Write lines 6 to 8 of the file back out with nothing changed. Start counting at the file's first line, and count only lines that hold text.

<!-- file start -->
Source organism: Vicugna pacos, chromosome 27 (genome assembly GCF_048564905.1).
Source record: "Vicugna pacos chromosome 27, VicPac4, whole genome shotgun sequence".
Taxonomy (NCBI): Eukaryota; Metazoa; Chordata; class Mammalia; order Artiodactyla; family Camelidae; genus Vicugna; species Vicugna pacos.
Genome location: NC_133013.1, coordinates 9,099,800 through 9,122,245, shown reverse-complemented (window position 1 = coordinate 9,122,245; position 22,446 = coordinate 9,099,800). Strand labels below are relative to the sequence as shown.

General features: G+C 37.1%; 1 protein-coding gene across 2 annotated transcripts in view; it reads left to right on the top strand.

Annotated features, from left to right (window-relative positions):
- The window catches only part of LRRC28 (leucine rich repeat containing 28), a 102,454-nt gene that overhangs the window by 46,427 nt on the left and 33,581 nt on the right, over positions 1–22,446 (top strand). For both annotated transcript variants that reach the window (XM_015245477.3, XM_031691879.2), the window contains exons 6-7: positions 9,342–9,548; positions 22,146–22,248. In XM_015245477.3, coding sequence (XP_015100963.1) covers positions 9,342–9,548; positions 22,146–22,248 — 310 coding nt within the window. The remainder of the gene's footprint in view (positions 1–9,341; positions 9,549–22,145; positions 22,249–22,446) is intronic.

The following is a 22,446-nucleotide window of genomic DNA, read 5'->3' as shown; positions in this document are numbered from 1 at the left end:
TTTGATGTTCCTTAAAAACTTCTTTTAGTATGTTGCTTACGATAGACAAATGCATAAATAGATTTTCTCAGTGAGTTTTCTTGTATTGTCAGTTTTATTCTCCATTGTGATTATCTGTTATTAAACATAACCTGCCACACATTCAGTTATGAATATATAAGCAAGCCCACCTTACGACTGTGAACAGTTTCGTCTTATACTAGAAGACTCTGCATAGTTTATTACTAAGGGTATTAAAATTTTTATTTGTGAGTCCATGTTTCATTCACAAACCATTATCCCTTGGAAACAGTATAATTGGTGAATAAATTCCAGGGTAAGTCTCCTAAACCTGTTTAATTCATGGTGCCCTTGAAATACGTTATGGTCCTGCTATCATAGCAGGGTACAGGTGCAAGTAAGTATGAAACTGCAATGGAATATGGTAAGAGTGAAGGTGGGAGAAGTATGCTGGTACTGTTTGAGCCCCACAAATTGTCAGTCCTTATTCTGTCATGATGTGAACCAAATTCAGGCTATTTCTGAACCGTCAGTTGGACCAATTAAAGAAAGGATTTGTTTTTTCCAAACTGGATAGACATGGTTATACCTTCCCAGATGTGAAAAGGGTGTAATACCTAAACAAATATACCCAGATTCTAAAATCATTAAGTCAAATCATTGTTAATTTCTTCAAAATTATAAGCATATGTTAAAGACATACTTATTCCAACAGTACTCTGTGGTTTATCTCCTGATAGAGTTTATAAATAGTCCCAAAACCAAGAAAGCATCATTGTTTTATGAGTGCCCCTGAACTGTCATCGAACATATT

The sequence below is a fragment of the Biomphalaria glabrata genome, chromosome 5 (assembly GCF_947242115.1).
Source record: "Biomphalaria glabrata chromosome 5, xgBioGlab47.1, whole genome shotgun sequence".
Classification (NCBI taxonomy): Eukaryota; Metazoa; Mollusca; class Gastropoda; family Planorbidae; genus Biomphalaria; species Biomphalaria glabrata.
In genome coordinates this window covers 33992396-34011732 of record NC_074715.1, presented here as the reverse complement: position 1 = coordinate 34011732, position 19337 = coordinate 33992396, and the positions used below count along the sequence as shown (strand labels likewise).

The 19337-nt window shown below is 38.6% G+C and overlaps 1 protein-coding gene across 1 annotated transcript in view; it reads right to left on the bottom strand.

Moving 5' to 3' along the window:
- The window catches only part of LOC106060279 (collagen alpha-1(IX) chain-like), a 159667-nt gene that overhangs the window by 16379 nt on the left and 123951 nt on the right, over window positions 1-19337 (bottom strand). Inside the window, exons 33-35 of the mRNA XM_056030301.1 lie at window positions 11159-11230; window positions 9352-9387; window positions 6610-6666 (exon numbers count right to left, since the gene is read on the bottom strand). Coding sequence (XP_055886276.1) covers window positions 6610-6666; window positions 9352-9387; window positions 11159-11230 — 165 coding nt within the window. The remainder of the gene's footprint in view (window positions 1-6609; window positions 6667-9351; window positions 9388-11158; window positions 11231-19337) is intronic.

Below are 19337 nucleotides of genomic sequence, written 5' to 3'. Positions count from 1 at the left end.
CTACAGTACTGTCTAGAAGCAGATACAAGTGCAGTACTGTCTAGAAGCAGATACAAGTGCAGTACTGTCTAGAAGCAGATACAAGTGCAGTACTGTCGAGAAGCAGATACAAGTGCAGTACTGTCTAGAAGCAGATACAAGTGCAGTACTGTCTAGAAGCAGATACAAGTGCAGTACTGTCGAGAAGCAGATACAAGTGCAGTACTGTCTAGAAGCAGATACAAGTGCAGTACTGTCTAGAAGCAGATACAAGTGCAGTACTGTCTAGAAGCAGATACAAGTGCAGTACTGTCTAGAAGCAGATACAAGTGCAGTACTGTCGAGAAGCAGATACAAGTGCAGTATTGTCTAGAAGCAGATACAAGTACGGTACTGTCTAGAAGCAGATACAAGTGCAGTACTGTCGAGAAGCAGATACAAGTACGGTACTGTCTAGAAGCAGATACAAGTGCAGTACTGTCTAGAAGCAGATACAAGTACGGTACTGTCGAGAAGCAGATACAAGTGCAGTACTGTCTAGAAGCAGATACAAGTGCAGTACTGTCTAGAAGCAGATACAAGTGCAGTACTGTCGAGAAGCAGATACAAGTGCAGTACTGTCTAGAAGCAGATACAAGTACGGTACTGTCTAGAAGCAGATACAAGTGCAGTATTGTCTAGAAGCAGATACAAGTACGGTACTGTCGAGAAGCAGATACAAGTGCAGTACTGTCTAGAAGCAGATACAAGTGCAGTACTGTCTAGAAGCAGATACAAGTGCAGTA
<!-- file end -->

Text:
Annotated features, from left to right (window-relative positions):
- The window catches only part of LRRC28 (leucine rich repeat containing 28), a 102,454-nt gene that overhangs the window by 46,427 nt on the left and 33,581 nt on the right, over positions 1–22,446 (top strand). For both annotated transcript variants that reach the window (XM_015245477.3, XM_031691879.2), the window contains exons 6-7: positions 9,342–9,548; positions 22,146–22,248. In XM_015245477.3, coding sequence (XP_015100963.1) covers positions 9,342–9,548; positions 22,146–22,248 — 310 coding nt within the window. The remainder of the gene's footprint in view (positions 1–9,341; positions 9,549–22,145; positions 22,249–22,446) is intronic.

The following is a 22,446-nucleotide window of genomic DNA, read 5'->3' as shown; positions in this document are numbered from 1 at the left end: